Three Races Going Electric – or at Least Hybrid

Dean Sigler Diesel Powerplants, Electric Powerplants, Sustainable Aviation Leave a Comment

Three major automobile and motorcycle races are adapting electric or hybrid power, and seeing winners in all categories.   The three take place in the month of June every year, making the month a showtime for innovation and a demonstration of incredible driving skills. Isle of Man Perhaps the most dangerous of all events, the Isle of Man Tourist Trophy motorcycle race covers 37 miles on public roads running through countryside and villages.  Over 200 riders have been killed on the course since the first race in 1910.  This doesn’t discourage over 100 riders from qualifying every year and hitting top speeds near 200 mph.  The winning gasoline-powered superbike this year averaged 128.749 during its six laps around the island. By …

Diamond Hybrid Drive – One Engine, Two Motors

Dean Sigler Diesel Powerplants, Electric Powerplants, Sustainable Aviation 1 Comment

Diamond aircraft seem to have been the go-to choice for electrification, with Boeing and Airbus fielding different versions powered by an array of powerplants.    In 2008,Boeing’s fuel cell-powered craft, a DA-36 Dimona motorglider, “was modified by [Boeing Research and Technology Europe] (BR&TE) to include a Proton Exchange Membrane (PEM) fuel cell/lithium-ion battery hybrid system to power an electric motor coupled to a conventional propeller.”  Airbus’ 2011 DA-36 “E-Star’s” propeller was powered by a 70kW electric motor from Siemens, with electricity supplied by a small Wankel engine from Austro Engine with a generator functioning solely as a power source.  In 2014, Airbus showed an improved version of this craft at the Paris Air Show.  Erik Lindbergh chose the Diamond HK-36 for …

EAS IX: Additive Manufacturing Parts Flying on Airbuses

Dean Sigler Diesel Powerplants, Electric Powerplants, Sustainable Aviation Leave a Comment

Scott Sevcik, Aerospace and Defense Business Development Manager for Stratasys, gave EAS IX participants a look into the most advanced aircraft manufacturing techniques currently available, and what might be possible in the near future. Traditional manufacturing techniques have relied on subtractive techniques, starting with an aluminum billet, for instance, and sawing, filing and sanding away anything that doesn’t belong on the finished part.  Anyone who’s worked in a shop knows the barrels and buckets of metal shavings that fill up quickly.  What if there were no materials to be recycled at the end of a production run? Additive manufacturing (AM) is a way to produce parts that grow during the process, and that don’t leave much, or any, debris afterward.  …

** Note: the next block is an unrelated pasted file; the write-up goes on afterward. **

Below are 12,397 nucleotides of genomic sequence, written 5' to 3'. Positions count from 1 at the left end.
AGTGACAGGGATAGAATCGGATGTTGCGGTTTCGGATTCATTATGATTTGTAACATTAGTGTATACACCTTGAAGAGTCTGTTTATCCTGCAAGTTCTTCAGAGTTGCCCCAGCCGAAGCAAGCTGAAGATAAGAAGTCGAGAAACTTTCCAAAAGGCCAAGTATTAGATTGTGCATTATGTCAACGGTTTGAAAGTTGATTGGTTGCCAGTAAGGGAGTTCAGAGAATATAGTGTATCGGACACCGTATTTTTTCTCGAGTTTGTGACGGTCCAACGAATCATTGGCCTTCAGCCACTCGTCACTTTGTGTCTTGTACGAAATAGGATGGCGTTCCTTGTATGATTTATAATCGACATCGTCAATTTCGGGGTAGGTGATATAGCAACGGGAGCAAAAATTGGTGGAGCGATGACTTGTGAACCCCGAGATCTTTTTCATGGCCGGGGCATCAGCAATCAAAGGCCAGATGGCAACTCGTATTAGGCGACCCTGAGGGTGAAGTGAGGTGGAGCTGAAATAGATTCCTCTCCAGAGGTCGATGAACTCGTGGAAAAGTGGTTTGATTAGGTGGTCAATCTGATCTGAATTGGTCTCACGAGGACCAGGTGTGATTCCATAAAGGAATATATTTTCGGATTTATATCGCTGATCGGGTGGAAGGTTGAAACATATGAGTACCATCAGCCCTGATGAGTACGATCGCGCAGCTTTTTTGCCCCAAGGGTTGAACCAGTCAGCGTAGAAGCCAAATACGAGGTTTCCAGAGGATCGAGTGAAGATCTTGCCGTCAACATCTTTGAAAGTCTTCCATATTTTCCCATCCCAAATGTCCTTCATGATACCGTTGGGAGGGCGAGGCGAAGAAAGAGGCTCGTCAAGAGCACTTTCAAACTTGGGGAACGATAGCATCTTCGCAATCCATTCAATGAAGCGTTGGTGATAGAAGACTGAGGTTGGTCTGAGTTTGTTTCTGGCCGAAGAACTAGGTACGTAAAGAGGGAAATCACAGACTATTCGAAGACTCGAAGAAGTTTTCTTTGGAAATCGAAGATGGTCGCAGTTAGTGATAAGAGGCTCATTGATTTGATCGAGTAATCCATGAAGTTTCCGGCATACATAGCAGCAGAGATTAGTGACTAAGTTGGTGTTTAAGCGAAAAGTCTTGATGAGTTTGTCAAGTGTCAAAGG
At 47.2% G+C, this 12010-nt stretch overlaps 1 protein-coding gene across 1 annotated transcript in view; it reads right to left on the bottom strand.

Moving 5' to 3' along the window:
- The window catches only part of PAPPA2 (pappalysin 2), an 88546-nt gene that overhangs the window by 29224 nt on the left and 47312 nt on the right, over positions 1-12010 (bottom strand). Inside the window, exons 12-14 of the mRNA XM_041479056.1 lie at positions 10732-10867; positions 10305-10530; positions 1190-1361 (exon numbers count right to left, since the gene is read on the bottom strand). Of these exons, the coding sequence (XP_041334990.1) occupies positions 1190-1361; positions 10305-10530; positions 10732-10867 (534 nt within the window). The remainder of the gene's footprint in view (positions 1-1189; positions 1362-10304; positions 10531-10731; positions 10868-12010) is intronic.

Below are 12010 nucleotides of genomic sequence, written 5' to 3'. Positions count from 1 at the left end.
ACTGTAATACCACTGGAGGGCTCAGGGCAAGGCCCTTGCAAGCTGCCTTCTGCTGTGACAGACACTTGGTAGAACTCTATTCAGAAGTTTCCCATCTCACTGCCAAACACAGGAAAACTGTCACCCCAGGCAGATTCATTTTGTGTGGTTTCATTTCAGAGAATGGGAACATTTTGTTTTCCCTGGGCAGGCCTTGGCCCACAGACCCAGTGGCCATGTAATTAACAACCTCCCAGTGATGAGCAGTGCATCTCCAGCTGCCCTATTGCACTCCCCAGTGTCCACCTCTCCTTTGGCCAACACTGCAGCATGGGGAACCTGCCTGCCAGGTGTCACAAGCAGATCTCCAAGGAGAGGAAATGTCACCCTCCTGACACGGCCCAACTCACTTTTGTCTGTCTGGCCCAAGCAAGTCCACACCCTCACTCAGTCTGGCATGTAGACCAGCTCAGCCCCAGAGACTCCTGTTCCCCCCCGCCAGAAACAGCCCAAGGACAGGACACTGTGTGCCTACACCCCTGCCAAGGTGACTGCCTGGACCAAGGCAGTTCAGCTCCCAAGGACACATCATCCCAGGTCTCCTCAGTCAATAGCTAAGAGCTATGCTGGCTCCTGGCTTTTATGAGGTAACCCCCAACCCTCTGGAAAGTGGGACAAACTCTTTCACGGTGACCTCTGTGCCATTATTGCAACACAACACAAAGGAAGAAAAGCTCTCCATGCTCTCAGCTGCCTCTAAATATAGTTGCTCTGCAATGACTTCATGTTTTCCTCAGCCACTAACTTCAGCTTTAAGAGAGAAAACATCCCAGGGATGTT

HOMER and PEACE Offer Quieter, Smoother Flight: Part One

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A European-based consortium of academic and industrial groups take a very old idea, add a plasma system that seems to be nearly science fiction, whip them together and create quiet, efficient, vector-controlled flight.  That’s the promise, although it seems a bit much to take in all at once.  But the folks at the ACHEON (Aerial Coanda High Efficiency Orienting-jet Nozzle) project seem to think they have a potential winner here.  ACHEON represents two other acronyms, so let’s define those first. The original idea for the project was part of H. O. M. E. R., not of the Simpsons, or even of epic Greek poetry, but of the “High-speed Orienting Momentum with Enhanced Reversibility” variety.  Combine that with P. E. A. …

EAS IX: Mike Ricci Explains PWB, Safety

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Dreamliner battery nightmares have troubled the dreams of electric flight for the past two years.  Michael Ricci, Vice President of Engineering with LaunchPoint Technologies, gave attendees at this year’s Electric Aircraft Symposium a crash course (pun intended) in the many types of failure modes electric aircraft face.  Luckily, he also provided ways to mitigate and eliminate those failure modes. He introduced a concept called “Propulsion by Wire” (PBW), the main thrust for electric aircraft and roughly akin to the commonly discussed “Fly by Wire” concept.  Asking what product specifications for electric propulsion will look like, he answered his own rhetorical question with the technical requirements for reasonable interaction, a useful user interface, airworthiness, and safety. Starting with the last issue …